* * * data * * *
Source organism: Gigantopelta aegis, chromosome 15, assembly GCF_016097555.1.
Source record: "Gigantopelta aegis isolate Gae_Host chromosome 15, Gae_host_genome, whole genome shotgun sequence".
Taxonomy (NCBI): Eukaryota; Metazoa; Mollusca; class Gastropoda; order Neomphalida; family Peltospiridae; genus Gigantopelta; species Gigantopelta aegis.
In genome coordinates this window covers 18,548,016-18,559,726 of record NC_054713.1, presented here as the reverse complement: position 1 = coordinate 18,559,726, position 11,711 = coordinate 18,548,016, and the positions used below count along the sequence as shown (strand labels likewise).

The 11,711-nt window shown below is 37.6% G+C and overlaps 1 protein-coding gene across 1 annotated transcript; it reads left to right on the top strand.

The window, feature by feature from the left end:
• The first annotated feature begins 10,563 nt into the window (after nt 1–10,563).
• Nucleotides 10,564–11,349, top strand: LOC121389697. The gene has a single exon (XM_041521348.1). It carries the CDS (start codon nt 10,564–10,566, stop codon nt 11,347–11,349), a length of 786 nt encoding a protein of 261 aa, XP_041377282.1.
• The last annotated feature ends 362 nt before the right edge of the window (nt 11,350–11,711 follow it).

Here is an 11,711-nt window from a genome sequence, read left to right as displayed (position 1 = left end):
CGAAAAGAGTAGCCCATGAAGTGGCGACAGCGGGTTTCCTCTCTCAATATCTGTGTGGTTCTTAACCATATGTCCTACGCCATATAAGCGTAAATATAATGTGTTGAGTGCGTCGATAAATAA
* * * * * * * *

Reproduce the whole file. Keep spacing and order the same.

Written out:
Source organism: Gigantopelta aegis, chromosome 15, assembly GCF_016097555.1.
Source record: "Gigantopelta aegis isolate Gae_Host chromosome 15, Gae_host_genome, whole genome shotgun sequence".
Taxonomy (NCBI): Eukaryota; Metazoa; Mollusca; class Gastropoda; order Neomphalida; family Peltospiridae; genus Gigantopelta; species Gigantopelta aegis.
In genome coordinates this window covers 18,548,016-18,559,726 of record NC_054713.1, presented here as the reverse complement: position 1 = coordinate 18,559,726, position 11,711 = coordinate 18,548,016, and the positions used below count along the sequence as shown (strand labels likewise).

The 11,711-nt window shown below is 37.6% G+C and overlaps 1 protein-coding gene across 1 annotated transcript; it reads left to right on the top strand.

The window, feature by feature from the left end:
• The first annotated feature begins 10,563 nt into the window (after nt 1–10,563).
• Nucleotides 10,564–11,349, top strand: LOC121389697. The gene has a single exon (XM_041521348.1). It carries the CDS (start codon nt 10,564–10,566, stop codon nt 11,347–11,349), a length of 786 nt encoding a protein of 261 aa, XP_041377282.1.
• The last annotated feature ends 362 nt before the right edge of the window (nt 11,350–11,711 follow it).

Here is an 11,711-nt window from a genome sequence, read left to right as displayed (position 1 = left end):
CGAAAAGAGTAGCCCATGAAGTGGCGACAGCGGGTTTCCTCTCTCAATATCTGTGTGGTTCTTAACCATATGTCCTACGCCATATAAGCGTAAATATAATGTGTTGAGTGCGTCGATAAATAA